What Is the Special Significance of Language?
Language accelerates learning; it speeds up innovation by permitting communication and coordination. A new idea can be spread quickly if someone can explain it and communicate it to others before they have to discover it themselves.
Taking the new technology one step further, language gave Sapiens and us autogeneration, which is the ability of the mind to question itself. It is a mirror that reveals to the mind what the mind is thinking, allowing self-awareness and self-reference, and language explains the innovations and ideas that have formed in the mind. Without language, we could not access the bank of thoughts and ideas. We could not tell stories, interpret case studies, or compare things; we could not consciously create.
We use language, verbal and nonverbal, to make sense of our world. We use it to interact, confirm, beg, act, command, inquire, network, court, teach, coach, and entertain. A few verbal and nonverbal messages can influence us, can change our minds, can cause us to do something different, or can change our position or vote. Words affect who we are. Without words, we would be isolated. Language and its nuances are uniquely human.
Language is something we learn completely by audio cues—by listening. We do this because human brains are hardwired—genetically prewired to learn language by listening as an infant. It is interesting that we are not even consciously aware we are cognitively learning. Before we had the ability to speak words, others could understand us. Our species survived and advanced, making other members understand with nonverbal cues. For millions of years, children communicated to their mothers that they were hungry. Men communicated to women and women to men that they were interested in them as partners. Hunters collaborated on big animal kills long before a word was spoken; man even showed another how to start and keep a fire going long before there were words for such things. Anthropologists believe the spoken word appeared on the scene around 50,000 BC—a long time to use grunts and pointing and body language.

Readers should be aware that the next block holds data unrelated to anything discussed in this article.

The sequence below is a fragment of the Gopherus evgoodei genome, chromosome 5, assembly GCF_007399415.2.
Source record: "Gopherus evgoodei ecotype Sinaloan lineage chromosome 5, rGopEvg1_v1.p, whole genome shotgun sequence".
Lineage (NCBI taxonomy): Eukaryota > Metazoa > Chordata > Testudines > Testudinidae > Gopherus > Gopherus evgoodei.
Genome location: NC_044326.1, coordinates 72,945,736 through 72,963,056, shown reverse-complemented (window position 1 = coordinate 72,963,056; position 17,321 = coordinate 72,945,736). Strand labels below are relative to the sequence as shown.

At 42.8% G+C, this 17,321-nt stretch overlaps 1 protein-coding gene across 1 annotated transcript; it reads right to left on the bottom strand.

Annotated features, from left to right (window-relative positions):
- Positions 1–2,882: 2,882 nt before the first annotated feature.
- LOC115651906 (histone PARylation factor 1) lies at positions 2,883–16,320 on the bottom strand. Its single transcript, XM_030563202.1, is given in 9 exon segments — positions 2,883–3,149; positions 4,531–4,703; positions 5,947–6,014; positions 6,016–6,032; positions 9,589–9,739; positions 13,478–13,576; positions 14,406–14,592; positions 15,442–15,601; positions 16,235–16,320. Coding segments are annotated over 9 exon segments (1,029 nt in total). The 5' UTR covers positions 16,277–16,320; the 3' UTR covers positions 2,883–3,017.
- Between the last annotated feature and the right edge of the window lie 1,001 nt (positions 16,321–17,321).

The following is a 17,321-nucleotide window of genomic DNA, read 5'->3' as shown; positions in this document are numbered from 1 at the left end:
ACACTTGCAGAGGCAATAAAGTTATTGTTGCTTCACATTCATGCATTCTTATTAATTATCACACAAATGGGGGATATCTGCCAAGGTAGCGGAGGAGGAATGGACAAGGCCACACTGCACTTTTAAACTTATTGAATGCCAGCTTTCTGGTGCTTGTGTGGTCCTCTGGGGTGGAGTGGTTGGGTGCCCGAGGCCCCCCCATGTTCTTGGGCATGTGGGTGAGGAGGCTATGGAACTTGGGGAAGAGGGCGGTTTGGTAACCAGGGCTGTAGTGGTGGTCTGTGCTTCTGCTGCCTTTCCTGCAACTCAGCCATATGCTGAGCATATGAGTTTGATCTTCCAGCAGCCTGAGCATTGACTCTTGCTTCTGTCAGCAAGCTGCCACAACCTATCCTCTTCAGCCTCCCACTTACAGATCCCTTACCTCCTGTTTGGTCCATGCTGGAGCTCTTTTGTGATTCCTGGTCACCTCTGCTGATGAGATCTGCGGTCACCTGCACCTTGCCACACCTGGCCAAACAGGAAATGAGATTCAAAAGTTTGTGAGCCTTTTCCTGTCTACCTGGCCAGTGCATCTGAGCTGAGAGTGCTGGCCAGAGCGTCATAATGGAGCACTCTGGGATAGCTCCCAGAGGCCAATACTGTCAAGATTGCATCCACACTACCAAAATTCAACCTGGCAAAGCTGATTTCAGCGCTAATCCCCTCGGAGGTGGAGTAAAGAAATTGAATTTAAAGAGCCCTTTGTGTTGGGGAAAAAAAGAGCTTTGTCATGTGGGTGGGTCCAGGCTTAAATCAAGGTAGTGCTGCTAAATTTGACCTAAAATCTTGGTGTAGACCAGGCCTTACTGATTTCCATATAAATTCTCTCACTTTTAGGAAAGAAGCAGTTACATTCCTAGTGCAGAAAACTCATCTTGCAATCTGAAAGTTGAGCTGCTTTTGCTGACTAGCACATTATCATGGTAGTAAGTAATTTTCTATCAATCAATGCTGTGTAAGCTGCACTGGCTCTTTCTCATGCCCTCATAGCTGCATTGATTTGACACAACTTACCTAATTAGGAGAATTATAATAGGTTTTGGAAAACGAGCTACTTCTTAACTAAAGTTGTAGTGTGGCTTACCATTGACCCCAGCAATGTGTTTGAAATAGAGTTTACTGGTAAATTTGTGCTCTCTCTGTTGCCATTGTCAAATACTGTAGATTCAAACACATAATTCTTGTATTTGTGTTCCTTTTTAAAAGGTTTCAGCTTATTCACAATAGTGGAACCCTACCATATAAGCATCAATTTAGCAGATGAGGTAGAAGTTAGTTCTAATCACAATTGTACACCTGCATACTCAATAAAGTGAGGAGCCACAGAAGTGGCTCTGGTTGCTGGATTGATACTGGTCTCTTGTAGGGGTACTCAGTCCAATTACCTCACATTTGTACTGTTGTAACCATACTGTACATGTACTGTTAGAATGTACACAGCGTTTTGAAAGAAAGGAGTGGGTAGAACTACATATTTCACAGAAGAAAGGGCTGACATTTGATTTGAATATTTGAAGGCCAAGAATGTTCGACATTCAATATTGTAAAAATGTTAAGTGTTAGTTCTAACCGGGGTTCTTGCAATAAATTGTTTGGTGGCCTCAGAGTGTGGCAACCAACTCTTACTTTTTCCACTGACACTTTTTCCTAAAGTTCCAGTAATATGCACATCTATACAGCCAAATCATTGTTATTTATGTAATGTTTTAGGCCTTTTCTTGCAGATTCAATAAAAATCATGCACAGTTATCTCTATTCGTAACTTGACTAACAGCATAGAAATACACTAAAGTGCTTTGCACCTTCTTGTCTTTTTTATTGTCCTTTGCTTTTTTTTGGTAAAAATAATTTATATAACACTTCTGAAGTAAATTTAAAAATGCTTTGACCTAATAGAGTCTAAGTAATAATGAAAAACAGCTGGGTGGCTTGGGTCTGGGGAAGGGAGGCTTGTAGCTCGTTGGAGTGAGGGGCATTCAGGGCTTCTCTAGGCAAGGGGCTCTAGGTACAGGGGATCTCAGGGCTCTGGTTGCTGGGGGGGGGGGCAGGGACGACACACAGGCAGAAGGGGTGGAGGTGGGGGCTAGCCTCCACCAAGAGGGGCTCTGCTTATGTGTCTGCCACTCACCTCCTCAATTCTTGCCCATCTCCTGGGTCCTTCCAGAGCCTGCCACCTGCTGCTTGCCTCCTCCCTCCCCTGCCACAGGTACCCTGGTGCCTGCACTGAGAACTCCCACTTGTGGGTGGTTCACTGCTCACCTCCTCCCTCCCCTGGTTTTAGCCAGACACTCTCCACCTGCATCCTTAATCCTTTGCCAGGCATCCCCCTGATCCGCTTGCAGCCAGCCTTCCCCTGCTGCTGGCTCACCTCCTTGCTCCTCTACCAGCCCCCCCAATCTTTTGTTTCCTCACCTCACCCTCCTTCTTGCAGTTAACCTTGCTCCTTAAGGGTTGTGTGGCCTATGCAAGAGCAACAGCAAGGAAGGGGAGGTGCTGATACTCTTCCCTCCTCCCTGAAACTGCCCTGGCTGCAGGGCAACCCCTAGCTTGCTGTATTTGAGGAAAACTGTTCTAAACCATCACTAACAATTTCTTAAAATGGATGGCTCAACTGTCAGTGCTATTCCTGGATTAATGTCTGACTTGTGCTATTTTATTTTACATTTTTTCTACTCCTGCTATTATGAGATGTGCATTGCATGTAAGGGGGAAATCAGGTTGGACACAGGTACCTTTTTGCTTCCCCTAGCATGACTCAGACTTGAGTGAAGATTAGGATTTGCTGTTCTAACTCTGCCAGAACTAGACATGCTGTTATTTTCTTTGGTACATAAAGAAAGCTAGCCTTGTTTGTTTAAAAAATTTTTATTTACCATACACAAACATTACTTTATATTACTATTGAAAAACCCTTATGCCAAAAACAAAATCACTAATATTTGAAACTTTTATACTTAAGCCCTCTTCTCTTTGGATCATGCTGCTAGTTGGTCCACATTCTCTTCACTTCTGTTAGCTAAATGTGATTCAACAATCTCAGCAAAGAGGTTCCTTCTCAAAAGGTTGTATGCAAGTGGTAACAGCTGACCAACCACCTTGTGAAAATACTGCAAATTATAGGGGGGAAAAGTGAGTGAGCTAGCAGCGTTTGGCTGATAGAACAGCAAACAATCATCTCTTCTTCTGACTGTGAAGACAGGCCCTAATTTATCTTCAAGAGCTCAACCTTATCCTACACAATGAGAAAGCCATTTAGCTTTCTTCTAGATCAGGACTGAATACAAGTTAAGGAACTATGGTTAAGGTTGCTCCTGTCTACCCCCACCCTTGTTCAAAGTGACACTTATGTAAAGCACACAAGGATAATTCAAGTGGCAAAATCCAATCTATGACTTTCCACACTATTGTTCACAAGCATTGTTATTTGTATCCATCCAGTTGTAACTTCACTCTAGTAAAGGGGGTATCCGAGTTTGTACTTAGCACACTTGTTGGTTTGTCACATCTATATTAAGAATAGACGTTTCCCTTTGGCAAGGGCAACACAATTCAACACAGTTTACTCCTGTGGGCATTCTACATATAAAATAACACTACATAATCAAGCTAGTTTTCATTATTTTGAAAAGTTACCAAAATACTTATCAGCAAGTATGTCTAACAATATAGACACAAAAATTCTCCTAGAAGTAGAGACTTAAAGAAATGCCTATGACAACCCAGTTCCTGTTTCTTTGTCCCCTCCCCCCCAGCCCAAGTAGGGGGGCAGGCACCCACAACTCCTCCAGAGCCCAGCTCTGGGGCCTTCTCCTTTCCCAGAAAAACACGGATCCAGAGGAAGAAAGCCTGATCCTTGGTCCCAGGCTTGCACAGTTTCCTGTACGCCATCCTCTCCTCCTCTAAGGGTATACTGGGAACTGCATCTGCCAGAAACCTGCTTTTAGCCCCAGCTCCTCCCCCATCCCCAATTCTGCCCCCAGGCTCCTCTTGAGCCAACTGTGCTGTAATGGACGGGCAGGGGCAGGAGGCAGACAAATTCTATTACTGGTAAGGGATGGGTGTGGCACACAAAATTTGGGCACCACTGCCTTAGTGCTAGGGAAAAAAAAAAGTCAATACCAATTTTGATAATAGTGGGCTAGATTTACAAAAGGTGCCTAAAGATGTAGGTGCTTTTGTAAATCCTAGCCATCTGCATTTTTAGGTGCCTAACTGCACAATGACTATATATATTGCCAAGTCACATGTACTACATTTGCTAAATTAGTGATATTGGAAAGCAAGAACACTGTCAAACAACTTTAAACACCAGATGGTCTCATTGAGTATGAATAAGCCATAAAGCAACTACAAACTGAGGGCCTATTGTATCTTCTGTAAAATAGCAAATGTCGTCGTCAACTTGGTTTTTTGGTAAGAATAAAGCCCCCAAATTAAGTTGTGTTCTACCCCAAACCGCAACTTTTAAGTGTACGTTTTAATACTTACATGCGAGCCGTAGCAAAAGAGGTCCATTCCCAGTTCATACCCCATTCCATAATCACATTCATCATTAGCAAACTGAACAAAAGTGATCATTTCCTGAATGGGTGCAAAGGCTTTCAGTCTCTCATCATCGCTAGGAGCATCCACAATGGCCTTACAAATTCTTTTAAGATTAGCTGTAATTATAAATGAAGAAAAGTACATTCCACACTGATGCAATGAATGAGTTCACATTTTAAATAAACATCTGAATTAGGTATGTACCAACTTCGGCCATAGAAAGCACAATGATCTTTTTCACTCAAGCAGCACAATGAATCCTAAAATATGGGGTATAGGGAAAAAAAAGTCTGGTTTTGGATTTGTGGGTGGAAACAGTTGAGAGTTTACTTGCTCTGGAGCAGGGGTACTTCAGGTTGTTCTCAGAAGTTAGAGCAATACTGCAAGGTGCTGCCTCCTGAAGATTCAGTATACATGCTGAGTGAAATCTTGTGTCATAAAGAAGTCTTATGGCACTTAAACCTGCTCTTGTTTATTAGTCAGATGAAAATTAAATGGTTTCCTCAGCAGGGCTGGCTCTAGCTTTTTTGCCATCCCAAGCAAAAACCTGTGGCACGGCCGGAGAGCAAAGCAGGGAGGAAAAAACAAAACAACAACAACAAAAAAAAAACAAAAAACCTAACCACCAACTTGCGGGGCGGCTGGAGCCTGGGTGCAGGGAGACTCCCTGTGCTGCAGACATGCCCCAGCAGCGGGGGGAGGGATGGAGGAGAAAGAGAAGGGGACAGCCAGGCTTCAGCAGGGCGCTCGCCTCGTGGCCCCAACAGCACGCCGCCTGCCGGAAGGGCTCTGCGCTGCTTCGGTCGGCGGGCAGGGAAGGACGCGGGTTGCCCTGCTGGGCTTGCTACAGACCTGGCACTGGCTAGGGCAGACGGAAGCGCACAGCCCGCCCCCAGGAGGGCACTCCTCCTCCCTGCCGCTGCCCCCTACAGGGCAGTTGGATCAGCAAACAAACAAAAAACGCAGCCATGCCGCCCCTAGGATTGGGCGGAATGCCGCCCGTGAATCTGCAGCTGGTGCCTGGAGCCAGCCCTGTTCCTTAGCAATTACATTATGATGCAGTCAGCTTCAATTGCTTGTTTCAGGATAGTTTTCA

The special significance of language as a great idea lies in the fact that it is related to all other great ideas insofar as ideas and thoughts are expressed to other persons, for the most part, in words, in speech, in language.
In Plato’s dialogues, he used Socrates as a character and he spoke of people continually, calling attention to the slippery nature of words and how sometimes words conceal thoughts as well as express them. In more modern times, philosophers like Hobbes and Locke wrote about the abuse of words and how language should be used.
Today, we sort of view language as an enemy, a barrier to communication, a tyranny of words. There is even a debate over whether communications and speech are the same thing.